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S&P 500 hits 30th record of 2024 as megacaps rally: Markets wrap

Rita Nazareth, Bloomberg News on

Published in Business News

A rally in several large technology companies drove stocks to all-time highs, with some prominent Wall Street strategists rushing to boost their targets even as many hedge funds grow increasingly cautious.

The S&P 500 hit its 30th record this year, defying concerns about narrow breadth that could make the market more vulnerable to surprises. As traders geared up for retail-sales data and a slew of Federal Reserve speakers, Treasuries fell amid a flurry of high-grade corporate bond sales that exceeded $21 billion, led by Home Depot Inc. That’s ahead of Wednesday’s holiday.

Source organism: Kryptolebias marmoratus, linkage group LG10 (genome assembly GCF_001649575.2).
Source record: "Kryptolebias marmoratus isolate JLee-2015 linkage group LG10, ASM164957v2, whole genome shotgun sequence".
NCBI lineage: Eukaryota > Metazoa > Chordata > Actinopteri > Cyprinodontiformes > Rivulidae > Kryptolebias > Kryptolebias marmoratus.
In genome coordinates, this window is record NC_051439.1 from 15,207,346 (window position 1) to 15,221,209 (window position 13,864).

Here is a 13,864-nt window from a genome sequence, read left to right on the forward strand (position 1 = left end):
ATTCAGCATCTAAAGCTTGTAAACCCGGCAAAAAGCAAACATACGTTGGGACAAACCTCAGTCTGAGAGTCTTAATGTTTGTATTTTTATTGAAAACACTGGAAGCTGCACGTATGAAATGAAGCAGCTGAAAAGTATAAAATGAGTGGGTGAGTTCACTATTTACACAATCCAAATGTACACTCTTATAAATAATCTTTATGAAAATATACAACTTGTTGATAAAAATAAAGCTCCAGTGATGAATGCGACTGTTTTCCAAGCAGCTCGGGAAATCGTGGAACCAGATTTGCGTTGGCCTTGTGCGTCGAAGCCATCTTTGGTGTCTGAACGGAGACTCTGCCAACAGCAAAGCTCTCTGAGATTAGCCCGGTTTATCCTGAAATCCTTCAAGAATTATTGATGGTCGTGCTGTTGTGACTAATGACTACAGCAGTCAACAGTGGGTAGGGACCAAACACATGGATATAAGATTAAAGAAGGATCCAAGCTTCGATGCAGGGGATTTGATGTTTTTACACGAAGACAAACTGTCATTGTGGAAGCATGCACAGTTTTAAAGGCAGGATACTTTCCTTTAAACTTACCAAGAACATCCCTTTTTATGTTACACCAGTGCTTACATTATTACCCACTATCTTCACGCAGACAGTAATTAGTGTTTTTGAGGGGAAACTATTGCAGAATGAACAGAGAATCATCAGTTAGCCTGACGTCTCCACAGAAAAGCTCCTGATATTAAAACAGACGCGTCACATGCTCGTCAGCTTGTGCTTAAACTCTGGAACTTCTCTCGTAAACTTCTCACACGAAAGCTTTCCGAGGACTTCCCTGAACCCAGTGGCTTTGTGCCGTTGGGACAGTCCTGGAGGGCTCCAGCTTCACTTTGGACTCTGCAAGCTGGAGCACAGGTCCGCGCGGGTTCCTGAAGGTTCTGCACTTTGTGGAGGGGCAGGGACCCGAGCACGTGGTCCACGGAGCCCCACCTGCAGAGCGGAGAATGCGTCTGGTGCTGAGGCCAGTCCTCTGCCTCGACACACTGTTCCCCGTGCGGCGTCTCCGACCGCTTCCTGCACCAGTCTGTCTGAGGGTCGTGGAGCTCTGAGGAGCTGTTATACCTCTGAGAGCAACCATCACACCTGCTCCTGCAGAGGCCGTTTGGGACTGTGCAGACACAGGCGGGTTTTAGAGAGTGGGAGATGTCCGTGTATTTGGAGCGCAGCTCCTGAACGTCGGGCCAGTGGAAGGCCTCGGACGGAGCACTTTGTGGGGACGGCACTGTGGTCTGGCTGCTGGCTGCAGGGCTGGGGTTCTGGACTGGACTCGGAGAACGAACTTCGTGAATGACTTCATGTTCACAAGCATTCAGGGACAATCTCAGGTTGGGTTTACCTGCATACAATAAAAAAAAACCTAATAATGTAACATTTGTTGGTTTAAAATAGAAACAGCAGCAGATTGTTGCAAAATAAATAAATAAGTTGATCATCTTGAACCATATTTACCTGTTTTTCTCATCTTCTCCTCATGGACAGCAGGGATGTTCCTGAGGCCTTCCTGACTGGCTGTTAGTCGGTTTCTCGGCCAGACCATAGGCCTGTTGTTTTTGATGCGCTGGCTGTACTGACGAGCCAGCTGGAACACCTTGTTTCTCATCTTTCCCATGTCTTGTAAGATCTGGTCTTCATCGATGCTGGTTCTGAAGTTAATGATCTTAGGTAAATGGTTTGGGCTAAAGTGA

Optimism over a resilient economy, improving corporate earnings and the potential start of rate cuts have pushed equities up about 15% this year, with ebbing inflation and the artificial-intelligence fervor also propeling equities higher.

“We believe the S&P 500 can reach 6,000 by year-end as the combination of better earnings and one or two rate cuts is like a turbo booster for stock prices,” said James Demmert at Main Street Research. “The Fed may not need to cut rates this year — but if they do, it will be even more bullish for equities, particularly tech.”

The S&P 500 topped 5,470, with Tesla Inc. and Apple Inc. leading gains in megacaps. Nvidia Corp. edged lower. The Nasdaq 100 came closer to the 20,000 mark. Micron Technology Inc. rose to a record as some firms raised their targets. Broadcom Inc. jumped over 5%. Activist investor Starboard Value said it’s built a stake in Autodesk Inc. valued at more than $500 million.